Given underlying variability, there are three basic principles that conserve or build SOM levels in either rangeland or cropland management:
Minimize soil disturbance. Disturbance from tillage or excessive hoof action destroys soil structure, exposes SOM to decomposition, and creates conditions for wind and water erosion. Frequent disturbance causes soil microbial communities to be dominated by opportunistic bacteria that thrive on the readily available nutrients from a deteriorating soil system. Undisturbed systems are often dominated by soil fungi that help to decompose woody materials, cycle nutrients, and form symbiotic relationships that increase plant access to moisture and nutrients. In croplands, minimizing disturbance means transitioning to minimum- or no-till systems, and especially eliminating operations that invert the soil, such as moldboard plowing. In rangelands it means avoiding over grazing, using care in wet conditions, shifting sacrifice areas around, and controlling heavy trailing.
Maintain soil cover. This means minimizing the amount of bare soil. Bare soil increases erosion, while plant residues on the surface decompose in a controlled manner to contribute to SOM. In croplands, it includes maintaining crop residues on the surface and minimizing the amount of time the soil is bare by planting cover crops. Incorporating residues with tillage accelerates decomposition such that much less is converted to SOM. In rangelands, controlling grazing to minimize bare soil, even during winter grazing of senescent plants, helps to build SOM. Some plant communities are patchy and naturally have a lot of bare ground, but they can still be managed to maximize cover and to minimize disturbance of residues and biological soil crusts.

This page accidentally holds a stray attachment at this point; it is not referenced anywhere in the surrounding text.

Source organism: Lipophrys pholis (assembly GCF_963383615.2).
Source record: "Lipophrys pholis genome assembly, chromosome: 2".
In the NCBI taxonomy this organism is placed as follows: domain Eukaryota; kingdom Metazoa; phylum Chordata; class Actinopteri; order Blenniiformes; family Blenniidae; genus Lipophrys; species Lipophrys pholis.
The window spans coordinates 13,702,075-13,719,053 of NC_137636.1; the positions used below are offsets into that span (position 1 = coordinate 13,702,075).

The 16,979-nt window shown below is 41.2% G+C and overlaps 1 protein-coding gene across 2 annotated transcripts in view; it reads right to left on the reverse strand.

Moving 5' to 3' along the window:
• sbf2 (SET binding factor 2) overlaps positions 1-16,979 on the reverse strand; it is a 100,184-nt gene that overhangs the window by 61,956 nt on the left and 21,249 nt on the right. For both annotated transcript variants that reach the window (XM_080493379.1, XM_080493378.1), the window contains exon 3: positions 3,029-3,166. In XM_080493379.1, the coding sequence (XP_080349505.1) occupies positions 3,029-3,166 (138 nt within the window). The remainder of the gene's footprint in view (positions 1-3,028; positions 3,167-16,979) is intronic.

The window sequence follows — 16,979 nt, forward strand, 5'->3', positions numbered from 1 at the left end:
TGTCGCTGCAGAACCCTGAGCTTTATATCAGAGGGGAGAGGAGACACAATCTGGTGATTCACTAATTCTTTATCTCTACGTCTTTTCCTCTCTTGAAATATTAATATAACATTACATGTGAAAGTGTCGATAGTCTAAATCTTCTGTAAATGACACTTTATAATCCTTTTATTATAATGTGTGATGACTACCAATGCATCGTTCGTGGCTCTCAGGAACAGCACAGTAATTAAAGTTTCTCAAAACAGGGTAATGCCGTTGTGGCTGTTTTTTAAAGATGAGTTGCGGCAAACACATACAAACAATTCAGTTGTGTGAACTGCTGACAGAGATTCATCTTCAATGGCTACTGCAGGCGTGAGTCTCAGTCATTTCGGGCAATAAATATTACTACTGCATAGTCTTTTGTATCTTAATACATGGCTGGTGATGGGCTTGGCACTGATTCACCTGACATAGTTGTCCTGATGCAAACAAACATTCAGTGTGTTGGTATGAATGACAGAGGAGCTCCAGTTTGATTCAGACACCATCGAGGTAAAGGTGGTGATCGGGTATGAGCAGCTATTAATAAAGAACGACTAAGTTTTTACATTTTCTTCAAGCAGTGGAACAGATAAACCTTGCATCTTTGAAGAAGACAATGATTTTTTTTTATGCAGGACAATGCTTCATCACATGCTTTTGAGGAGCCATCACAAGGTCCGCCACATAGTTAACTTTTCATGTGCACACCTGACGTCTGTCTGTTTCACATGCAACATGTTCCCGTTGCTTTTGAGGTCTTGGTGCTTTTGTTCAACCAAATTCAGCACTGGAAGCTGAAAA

Promote plant diversity. A diversity of different types of vegetation contributes different types of residues, some that decompose rapidly to provide nutrients, others that decompose very slowly, contributing to stable humus SOM, and the whole spectrum in between. In croplands, this means rotating crops, intercropping, and/or planting cover crops. In rangelands, it means maintaining or restoring diverse plant communities, with many species and life forms, including bunch grasses, rhizomatous grasses, forbs, shrubs, biological soil crusts, and trees in some places.
Clearly implementing these principles in croplands requires much more active management and can bring more rapid results compared with rangelands. But actively controlling grazing by fencing or herding to apply specific livestock impacts to specific sites can change conditions rapidly, especially on moist, productive sites with relatively high SOM and productivity.
Climate change predictions suggest that future conditions will increasingly favor loss of SOM that supports healthy, productive range and croplands. Therefore now is the time to build resilient soils by implementing the tried and true soil building concepts of minimum disturbance, soil cover, and plant diversity.